Let’s explore these one at a time.

Problem #1 – They Don’t Understand How to Use It

It’s hard to teach yourself how to use social media. People think you just start an account and click around. That may be fine for young people, students and others who aren’t concerned about using these platforms for work. If you intend to use social media for business you need to learn it, just like any other tool. Take a class, have someone teach you, read or watch videos on the subject.


[bctt tweet=”If you intend to use social media for business you need to learn it, just like any other tool.” username=”AliceHeiman”]


Again, it’s networking. Would you go to an event with a bag over your head and no business cards? I don’t think so. And yet, so many people are on LinkedIn, Facebook and other platforms with no photo and little or no information filled in.

To truly make social media networking effective you first need to have a complete profile so people you know, recognize you and want to connect to you. For people you don’t know, they can learn how to find something in common and determine whether or not they’d like to connect.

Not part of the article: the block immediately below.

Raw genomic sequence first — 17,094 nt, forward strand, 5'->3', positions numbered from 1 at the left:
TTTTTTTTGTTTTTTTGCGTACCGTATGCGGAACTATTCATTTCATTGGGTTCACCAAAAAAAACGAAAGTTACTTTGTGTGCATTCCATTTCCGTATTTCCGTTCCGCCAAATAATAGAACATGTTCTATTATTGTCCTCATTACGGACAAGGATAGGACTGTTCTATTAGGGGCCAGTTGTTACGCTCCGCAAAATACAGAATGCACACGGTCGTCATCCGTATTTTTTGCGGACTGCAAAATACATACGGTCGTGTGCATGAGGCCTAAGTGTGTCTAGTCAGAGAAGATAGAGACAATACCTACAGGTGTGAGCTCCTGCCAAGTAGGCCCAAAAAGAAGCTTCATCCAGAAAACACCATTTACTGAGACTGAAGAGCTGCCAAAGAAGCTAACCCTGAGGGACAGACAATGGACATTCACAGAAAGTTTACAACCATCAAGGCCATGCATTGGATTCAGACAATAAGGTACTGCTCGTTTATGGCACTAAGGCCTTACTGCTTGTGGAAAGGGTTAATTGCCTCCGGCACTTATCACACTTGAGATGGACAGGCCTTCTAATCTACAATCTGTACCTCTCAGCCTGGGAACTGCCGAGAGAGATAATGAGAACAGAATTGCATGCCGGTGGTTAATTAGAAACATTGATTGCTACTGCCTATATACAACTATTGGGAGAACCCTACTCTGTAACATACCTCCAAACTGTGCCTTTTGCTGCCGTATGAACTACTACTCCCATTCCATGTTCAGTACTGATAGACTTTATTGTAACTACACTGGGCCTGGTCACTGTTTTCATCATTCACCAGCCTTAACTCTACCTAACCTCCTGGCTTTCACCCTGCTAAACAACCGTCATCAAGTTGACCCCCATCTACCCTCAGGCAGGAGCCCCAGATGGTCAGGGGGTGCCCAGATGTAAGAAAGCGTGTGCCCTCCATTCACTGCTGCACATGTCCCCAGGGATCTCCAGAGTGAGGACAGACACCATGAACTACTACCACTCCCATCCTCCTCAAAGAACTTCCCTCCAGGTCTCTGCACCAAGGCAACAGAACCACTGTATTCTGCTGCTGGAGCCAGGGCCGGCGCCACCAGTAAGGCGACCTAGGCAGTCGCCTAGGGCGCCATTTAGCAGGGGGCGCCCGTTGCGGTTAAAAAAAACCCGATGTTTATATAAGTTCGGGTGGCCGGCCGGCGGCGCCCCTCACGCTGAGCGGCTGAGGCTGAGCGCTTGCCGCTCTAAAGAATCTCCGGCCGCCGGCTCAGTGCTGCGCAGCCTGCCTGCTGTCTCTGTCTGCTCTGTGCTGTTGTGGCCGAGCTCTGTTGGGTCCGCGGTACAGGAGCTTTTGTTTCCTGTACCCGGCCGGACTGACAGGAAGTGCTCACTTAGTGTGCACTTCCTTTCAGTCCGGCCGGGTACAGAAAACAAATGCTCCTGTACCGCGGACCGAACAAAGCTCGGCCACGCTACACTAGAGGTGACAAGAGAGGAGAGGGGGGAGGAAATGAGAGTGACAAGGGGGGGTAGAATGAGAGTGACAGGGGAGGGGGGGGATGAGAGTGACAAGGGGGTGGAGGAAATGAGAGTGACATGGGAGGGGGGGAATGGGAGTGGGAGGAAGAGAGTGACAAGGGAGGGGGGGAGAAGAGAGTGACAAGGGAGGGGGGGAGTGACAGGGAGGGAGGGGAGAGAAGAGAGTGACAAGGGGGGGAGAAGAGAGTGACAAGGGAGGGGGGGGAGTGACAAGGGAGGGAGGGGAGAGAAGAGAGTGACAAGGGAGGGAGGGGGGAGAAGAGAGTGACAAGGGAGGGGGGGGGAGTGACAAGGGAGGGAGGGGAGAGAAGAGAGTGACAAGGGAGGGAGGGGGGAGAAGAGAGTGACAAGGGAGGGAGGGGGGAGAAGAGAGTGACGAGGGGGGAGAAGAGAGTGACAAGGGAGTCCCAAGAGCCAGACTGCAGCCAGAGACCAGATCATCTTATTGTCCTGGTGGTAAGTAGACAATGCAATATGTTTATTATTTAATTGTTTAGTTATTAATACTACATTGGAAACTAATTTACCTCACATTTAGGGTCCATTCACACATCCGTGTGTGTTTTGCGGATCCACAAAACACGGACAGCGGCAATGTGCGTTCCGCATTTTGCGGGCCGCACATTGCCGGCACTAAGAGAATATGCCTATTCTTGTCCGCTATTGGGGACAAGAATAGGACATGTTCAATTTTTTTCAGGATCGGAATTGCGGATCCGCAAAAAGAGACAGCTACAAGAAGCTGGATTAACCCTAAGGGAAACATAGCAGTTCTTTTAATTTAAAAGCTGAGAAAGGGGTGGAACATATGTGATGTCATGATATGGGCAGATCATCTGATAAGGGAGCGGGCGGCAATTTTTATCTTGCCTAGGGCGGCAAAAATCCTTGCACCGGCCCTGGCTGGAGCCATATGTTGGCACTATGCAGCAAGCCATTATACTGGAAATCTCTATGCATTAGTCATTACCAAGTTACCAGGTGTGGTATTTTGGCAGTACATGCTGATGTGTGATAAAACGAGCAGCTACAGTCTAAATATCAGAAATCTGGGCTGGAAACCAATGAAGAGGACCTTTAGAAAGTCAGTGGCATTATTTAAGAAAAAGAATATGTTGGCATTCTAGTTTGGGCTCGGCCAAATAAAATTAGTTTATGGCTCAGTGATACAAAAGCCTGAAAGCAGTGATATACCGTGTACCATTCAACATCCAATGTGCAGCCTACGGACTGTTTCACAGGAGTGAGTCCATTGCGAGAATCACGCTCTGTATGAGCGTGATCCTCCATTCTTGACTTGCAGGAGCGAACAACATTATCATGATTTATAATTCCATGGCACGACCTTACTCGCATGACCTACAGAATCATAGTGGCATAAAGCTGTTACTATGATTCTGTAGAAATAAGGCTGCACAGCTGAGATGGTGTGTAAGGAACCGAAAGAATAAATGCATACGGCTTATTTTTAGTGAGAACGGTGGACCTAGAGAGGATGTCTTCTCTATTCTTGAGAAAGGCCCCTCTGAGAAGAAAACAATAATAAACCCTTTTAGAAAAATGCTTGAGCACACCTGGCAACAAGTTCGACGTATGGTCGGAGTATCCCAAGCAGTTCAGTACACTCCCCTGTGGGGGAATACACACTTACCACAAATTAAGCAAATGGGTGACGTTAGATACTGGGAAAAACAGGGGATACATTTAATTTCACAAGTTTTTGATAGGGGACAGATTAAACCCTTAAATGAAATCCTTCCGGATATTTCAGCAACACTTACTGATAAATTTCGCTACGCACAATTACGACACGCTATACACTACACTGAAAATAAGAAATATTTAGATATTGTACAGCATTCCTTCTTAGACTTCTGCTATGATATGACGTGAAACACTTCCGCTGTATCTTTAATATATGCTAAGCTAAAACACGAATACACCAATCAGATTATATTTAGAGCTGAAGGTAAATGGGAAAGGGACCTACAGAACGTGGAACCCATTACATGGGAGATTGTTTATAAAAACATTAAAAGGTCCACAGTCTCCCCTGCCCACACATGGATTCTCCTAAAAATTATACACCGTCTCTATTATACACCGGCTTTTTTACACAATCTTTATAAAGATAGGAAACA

Next, make sure you are connected to people you know and then interact with them. That means click like, comment and share. You have to spend time networking online, just as you do in person. If you typically spend a few hours each week going to networking event, then spend a few hours a week networking online. What you’re trying to do is run into people online and converse.

In person you might run into someone at a tradeshow, networking event, coffee shop, or even airport. You see them, wave, say hello, and chat for a minute. You might share some news or have a lengthy conversation. This interaction brings you closer together. Gives you another thing you have in common. You can’t see all your connections in person all the time, but you can run into them online as often as you’d like and:

  • Wave- Click like or favorite
  • Chat – Make a comment on their page or post
  • Share – Their post or something you posted
  • Converse – Send a private message or respond to something they posted with a question.